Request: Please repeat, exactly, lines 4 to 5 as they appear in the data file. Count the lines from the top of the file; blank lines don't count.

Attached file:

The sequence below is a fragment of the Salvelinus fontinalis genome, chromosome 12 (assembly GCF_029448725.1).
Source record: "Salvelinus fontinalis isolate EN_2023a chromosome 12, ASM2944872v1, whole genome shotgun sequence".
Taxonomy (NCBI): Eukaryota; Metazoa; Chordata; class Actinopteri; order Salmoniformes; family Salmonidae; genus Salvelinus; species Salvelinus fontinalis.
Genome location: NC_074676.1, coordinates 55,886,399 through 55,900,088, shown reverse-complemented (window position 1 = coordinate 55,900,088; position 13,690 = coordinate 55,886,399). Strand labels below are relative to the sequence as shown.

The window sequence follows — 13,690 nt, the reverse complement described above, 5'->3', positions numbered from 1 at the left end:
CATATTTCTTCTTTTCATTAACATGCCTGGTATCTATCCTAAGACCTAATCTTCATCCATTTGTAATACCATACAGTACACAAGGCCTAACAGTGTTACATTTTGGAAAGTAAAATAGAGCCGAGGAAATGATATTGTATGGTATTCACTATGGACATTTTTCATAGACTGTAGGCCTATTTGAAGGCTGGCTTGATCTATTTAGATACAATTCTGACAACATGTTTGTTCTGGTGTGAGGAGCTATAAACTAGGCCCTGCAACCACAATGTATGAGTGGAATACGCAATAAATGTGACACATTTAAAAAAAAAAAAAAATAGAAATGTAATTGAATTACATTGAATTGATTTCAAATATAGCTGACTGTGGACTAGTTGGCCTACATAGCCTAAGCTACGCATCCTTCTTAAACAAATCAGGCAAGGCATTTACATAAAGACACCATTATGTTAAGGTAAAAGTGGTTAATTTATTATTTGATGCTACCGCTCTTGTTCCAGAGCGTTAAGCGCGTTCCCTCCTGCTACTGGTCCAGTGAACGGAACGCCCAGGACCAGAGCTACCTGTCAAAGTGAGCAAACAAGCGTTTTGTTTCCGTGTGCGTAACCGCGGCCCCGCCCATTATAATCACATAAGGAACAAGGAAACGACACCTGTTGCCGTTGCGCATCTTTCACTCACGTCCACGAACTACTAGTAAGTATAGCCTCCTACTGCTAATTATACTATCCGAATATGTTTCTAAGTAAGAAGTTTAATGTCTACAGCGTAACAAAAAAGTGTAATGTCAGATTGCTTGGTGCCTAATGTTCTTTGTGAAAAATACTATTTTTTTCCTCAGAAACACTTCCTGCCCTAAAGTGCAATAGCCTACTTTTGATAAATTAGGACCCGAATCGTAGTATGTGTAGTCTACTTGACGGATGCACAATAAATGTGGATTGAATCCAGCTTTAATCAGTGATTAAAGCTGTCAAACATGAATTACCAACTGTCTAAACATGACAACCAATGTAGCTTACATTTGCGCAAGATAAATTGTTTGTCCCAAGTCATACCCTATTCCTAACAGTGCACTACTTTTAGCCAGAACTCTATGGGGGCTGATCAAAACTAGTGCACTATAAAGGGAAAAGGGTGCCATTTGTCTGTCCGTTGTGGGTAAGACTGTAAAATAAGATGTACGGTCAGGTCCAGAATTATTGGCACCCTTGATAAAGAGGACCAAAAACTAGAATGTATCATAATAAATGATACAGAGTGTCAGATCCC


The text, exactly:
Genome location: NC_074676.1, coordinates 55,886,399 through 55,900,088, shown reverse-complemented (window position 1 = coordinate 55,900,088; position 13,690 = coordinate 55,886,399). Strand labels below are relative to the sequence as shown.

The window sequence follows — 13,690 nt, the reverse complement described above, 5'->3', positions numbered from 1 at the left end: